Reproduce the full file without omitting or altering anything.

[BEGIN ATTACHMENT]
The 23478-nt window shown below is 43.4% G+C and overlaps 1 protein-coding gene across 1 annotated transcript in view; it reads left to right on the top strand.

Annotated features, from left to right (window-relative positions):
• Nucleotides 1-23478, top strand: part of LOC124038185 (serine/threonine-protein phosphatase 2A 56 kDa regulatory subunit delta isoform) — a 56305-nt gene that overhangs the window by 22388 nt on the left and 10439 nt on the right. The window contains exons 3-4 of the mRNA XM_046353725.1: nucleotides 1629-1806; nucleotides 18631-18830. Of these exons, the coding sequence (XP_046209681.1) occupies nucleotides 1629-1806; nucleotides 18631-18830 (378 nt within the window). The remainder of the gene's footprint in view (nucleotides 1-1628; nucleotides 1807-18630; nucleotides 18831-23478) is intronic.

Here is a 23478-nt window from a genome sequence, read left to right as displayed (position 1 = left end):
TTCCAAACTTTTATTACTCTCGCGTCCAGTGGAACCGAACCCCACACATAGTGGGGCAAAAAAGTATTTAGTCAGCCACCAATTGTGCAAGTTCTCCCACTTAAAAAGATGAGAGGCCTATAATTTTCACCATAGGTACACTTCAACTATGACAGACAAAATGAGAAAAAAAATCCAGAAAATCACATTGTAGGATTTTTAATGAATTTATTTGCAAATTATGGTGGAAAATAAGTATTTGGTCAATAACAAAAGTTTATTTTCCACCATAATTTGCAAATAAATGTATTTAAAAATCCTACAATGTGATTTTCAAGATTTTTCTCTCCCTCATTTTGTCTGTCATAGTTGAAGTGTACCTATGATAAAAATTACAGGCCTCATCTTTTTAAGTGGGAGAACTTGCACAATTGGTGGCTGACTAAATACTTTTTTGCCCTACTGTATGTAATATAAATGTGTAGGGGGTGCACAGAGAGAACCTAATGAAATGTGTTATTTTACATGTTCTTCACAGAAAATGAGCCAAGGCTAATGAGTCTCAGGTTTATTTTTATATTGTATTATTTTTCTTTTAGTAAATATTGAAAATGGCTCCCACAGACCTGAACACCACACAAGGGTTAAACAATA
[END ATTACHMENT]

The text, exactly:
The 23478-nt window shown below is 43.4% G+C and overlaps 1 protein-coding gene across 1 annotated transcript in view; it reads left to right on the top strand.

Annotated features, from left to right (window-relative positions):
• Nucleotides 1-23478, top strand: part of LOC124038185 (serine/threonine-protein phosphatase 2A 56 kDa regulatory subunit delta isoform) — a 56305-nt gene that overhangs the window by 22388 nt on the left and 10439 nt on the right. The window contains exons 3-4 of the mRNA XM_046353725.1: nucleotides 1629-1806; nucleotides 18631-18830. Of these exons, the coding sequence (XP_046209681.1) occupies nucleotides 1629-1806; nucleotides 18631-18830 (378 nt within the window). The remainder of the gene's footprint in view (nucleotides 1-1628; nucleotides 1807-18630; nucleotides 18831-23478) is intronic.

Here is a 23478-nt window from a genome sequence, read left to right as displayed (position 1 = left end):
TTCCAAACTTTTATTACTCTCGCGTCCAGTGGAACCGAACCCCACACATAGTGGGGCAAAAAAGTATTTAGTCAGCCACCAATTGTGCAAGTTCTCCCACTTAAAAAGATGAGAGGCCTATAATTTTCACCATAGGTACACTTCAACTATGACAGACAAAATGAGAAAAAAAATCCAGAAAATCACATTGTAGGATTTTTAATGAATTTATTTGCAAATTATGGTGGAAAATAAGTATTTGGTCAATAACAAAAGTTTATTTTCCACCATAATTTGCAAATAAATGTATTTAAAAATCCTACAATGTGATTTTCAAGATTTTTCTCTCCCTCATTTTGTCTGTCATAGTTGAAGTGTACCTATGATAAAAATTACAGGCCTCATCTTTTTAAGTGGGAGAACTTGCACAATTGGTGGCTGACTAAATACTTTTTTGCCCTACTGTATGTAATATAAATGTGTAGGGGGTGCACAGAGAGAACCTAATGAAATGTGTTATTTTACATGTTCTTCACAGAAAATGAGCCAAGGCTAATGAGTCTCAGGTTTATTTTTATATTGTATTATTTTTCTTTTAGTAAATATTGAAAATGGCTCCCACAGACCTGAACACCACACAAGGGTTAAACAATA